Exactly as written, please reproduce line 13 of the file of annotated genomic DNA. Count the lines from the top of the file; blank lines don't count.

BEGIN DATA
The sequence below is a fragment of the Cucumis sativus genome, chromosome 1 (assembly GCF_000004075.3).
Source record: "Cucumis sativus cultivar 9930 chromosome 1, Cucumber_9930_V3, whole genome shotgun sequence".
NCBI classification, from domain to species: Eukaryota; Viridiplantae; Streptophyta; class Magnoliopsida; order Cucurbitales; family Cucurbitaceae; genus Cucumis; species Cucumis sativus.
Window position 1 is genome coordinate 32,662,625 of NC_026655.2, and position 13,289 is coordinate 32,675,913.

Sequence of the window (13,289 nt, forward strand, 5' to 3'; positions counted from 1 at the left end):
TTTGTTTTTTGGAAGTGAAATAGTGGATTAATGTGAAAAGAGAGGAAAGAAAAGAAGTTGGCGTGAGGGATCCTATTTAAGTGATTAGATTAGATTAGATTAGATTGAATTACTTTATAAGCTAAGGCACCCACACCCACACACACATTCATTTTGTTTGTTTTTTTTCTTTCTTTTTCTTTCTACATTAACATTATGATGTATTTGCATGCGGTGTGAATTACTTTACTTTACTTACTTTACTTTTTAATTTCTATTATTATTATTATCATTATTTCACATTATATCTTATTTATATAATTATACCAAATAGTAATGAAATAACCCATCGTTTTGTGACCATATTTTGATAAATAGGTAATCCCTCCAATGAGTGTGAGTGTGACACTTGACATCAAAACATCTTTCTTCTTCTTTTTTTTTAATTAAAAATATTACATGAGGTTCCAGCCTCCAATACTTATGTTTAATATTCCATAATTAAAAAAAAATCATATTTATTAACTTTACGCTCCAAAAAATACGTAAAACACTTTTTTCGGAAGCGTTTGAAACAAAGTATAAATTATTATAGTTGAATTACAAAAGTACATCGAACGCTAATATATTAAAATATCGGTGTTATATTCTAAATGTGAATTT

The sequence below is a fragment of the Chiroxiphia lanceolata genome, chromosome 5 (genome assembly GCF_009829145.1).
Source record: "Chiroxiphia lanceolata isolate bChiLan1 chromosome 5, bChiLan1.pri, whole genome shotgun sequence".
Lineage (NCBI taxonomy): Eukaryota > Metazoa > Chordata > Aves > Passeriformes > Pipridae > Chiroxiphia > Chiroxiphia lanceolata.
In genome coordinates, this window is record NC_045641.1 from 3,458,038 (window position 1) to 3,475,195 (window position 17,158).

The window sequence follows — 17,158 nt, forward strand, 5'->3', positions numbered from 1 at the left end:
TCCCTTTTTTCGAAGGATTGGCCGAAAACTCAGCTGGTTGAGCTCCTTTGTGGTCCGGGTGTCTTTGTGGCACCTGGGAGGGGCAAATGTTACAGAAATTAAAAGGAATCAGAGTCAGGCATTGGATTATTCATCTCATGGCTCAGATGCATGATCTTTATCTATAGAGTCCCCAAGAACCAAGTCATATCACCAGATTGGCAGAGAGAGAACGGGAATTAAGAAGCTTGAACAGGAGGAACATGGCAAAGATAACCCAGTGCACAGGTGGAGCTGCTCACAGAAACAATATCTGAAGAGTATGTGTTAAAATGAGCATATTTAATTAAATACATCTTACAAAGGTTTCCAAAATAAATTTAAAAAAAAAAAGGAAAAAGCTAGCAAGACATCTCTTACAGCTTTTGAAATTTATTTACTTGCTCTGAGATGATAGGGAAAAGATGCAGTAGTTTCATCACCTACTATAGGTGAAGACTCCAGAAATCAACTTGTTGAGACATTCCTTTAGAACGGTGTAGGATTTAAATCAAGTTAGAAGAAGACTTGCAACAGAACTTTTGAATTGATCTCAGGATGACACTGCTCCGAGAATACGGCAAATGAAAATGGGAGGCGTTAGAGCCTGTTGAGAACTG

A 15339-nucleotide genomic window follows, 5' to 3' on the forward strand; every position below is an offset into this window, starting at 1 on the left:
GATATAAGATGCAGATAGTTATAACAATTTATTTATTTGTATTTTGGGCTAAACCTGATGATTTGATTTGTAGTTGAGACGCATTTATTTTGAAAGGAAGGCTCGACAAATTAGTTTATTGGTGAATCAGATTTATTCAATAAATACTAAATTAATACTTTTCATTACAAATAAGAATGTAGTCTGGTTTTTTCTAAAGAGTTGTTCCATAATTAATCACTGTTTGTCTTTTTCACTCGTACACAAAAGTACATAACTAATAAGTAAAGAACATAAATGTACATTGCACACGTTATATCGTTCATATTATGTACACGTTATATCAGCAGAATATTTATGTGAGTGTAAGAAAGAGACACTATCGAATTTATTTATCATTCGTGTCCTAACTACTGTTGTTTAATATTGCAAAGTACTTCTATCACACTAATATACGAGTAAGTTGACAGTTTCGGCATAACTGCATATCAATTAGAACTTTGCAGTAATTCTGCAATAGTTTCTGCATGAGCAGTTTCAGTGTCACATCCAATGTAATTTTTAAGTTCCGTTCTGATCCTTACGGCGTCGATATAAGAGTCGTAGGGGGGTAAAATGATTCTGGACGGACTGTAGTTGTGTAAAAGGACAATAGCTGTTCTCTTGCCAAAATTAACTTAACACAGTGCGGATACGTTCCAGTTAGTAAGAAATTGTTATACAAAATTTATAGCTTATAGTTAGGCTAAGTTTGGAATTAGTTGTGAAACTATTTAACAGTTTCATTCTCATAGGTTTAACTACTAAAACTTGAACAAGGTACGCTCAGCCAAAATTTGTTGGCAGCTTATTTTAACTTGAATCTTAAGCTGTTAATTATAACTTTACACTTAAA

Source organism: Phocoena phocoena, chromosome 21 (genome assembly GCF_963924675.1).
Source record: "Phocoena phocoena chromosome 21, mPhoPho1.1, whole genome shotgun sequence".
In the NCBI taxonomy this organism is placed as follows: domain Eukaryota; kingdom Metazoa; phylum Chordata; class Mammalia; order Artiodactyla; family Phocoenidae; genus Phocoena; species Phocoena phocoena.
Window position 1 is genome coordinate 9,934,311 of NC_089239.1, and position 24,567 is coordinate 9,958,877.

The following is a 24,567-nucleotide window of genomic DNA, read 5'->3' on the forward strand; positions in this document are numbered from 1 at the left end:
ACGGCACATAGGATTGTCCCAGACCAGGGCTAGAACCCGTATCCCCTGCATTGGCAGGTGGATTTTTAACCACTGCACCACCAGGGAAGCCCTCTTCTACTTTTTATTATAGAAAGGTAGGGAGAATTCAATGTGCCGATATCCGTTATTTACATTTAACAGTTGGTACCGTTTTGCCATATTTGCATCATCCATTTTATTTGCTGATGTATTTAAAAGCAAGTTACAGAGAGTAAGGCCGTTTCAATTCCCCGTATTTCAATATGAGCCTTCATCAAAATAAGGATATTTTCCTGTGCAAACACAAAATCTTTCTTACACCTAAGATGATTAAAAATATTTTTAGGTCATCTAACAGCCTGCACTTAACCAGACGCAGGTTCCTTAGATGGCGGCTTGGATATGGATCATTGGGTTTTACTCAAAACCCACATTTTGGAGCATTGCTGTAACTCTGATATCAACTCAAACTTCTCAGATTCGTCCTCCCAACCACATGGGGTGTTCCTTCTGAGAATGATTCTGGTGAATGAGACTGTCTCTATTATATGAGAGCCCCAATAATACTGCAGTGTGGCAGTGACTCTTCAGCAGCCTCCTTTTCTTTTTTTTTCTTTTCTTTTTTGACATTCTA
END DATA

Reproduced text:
A 15339-nucleotide genomic window follows, 5' to 3' on the forward strand; every position below is an offset into this window, starting at 1 on the left: